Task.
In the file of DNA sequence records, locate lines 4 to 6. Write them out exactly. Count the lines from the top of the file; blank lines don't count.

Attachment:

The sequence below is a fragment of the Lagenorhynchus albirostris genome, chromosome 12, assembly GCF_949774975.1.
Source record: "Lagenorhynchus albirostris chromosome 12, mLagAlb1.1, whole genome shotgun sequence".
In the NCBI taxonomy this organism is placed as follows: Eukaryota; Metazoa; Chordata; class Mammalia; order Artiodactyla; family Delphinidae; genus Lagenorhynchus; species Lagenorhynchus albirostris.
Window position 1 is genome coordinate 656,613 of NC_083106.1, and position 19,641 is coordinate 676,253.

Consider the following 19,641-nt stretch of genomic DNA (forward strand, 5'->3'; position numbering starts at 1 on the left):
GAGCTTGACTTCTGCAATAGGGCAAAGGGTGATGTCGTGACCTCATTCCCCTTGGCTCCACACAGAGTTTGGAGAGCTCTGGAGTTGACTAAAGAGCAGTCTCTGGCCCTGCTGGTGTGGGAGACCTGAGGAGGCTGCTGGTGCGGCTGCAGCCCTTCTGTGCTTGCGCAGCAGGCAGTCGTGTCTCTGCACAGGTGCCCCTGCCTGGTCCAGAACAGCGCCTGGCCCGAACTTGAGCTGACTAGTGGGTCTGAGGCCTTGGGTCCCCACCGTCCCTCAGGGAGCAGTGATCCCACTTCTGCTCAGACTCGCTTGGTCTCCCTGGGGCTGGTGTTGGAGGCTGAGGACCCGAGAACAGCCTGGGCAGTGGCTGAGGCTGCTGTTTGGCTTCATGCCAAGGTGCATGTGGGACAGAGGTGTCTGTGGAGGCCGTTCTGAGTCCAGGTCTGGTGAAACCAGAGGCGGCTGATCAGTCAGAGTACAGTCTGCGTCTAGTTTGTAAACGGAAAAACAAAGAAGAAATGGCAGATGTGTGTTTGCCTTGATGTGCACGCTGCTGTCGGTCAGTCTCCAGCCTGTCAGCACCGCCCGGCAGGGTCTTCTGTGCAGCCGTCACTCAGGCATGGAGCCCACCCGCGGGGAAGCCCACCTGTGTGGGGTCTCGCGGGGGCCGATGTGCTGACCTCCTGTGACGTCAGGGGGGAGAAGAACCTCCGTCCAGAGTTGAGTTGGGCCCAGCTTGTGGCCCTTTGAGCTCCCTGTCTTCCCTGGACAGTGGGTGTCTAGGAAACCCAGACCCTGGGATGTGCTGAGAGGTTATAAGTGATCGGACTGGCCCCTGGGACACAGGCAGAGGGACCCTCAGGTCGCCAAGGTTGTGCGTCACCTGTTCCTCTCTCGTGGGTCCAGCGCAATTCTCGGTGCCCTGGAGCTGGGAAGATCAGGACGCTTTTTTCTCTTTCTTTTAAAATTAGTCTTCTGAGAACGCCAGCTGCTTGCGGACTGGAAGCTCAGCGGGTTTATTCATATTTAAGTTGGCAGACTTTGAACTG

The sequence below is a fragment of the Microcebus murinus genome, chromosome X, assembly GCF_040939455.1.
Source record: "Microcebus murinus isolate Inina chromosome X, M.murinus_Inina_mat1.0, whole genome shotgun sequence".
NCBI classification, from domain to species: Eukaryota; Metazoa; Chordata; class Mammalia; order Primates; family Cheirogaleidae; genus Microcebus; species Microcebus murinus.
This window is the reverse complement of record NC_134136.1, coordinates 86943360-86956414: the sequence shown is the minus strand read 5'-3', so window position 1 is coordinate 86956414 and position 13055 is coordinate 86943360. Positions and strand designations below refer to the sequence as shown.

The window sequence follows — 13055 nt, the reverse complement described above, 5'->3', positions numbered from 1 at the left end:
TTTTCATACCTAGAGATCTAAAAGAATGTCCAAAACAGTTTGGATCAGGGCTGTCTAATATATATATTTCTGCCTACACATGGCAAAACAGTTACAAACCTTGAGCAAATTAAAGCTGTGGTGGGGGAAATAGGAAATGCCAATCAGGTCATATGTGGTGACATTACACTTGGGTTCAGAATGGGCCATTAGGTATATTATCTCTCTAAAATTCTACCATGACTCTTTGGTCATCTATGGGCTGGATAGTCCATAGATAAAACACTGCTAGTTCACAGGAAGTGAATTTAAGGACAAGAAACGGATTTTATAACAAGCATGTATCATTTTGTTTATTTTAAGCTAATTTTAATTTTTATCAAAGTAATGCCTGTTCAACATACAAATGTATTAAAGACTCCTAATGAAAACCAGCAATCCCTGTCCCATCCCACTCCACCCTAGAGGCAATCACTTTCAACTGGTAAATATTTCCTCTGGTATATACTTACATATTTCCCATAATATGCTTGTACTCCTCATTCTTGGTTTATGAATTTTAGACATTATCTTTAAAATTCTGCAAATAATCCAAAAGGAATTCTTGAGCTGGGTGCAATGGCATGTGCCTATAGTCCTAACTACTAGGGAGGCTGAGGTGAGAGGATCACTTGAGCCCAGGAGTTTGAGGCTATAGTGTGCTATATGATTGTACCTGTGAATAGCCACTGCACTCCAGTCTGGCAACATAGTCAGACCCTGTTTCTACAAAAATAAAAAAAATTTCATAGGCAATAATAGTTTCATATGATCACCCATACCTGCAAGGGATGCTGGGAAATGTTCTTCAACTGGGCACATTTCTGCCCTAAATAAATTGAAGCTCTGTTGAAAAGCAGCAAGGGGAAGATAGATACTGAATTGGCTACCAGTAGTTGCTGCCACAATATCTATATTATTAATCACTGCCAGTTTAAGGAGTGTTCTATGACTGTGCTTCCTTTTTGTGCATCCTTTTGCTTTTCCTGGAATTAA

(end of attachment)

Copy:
Window position 1 is genome coordinate 656,613 of NC_083106.1, and position 19,641 is coordinate 676,253.

Consider the following 19,641-nt stretch of genomic DNA (forward strand, 5'->3'; position numbering starts at 1 on the left):
GAGCTTGACTTCTGCAATAGGGCAAAGGGTGATGTCGTGACCTCATTCCCCTTGGCTCCACACAGAGTTTGGAGAGCTCTGGAGTTGACTAAAGAGCAGTCTCTGGCCCTGCTGGTGTGGGAGACCTGAGGAGGCTGCTGGTGCGGCTGCAGCCCTTCTGTGCTTGCGCAGCAGGCAGTCGTGTCTCTGCACAGGTGCCCCTGCCTGGTCCAGAACAGCGCCTGGCCCGAACTTGAGCTGACTAGTGGGTCTGAGGCCTTGGGTCCCCACCGTCCCTCAGGGAGCAGTGATCCCACTTCTGCTCAGACTCGCTTGGTCTCCCTGGGGCTGGTGTTGGAGGCTGAGGACCCGAGAACAGCCTGGGCAGTGGCTGAGGCTGCTGTTTGGCTTCATGCCAAGGTGCATGTGGGACAGAGGTGTCTGTGGAGGCCGTTCTGAGTCCAGGTCTGGTGAAACCAGAGGCGGCTGATCAGTCAGAGTACAGTCTGCGTCTAGTTTGTAAACGGAAAAACAAAGAAGAAATGGCAGATGTGTGTTTGCCTTGATGTGCACGCTGCTGTCGGTCAGTCTCCAGCCTGTCAGCACCGCCCGGCAGGGTCTTCTGTGCAGCCGTCACTCAGGCATGGAGCCCACCCGCGGGGAAGCCCACCTGTGTGGGGTCTCGCGGGGGCCGATGTGCTGACCTCCTGTGACGTCAGGGGGGAGAAGAACCTCCGTCCAGAGTTGAGTTGGGCCCAGCTTGTGGCCCTTTGAGCTCCCTGTCTTCCCTGGACAGTGGGTGTCTAGGAAACCCAGACCCTGGGATGTGCTGAGAGGTTATAAGTGATCGGACTGGCCCCTGGGACACAGGCAGAGGGACCCTCAGGTCGCCAAGGTTGTGCGTCACCTGTTCCTCTCTCGTGGGTCCAGCGCAATTCTCGGTGCCCTGGAGCTGGGAAGATCAGGACGCTTTTTTCTCTTTCTTTTAAAATTAGTCTTCTGAGAACGCCAGCTGCTTGCGGACTGGAAGCTCAGCGGGTTTATTCATATTTAAGTTGGCAGACTTTGAACTG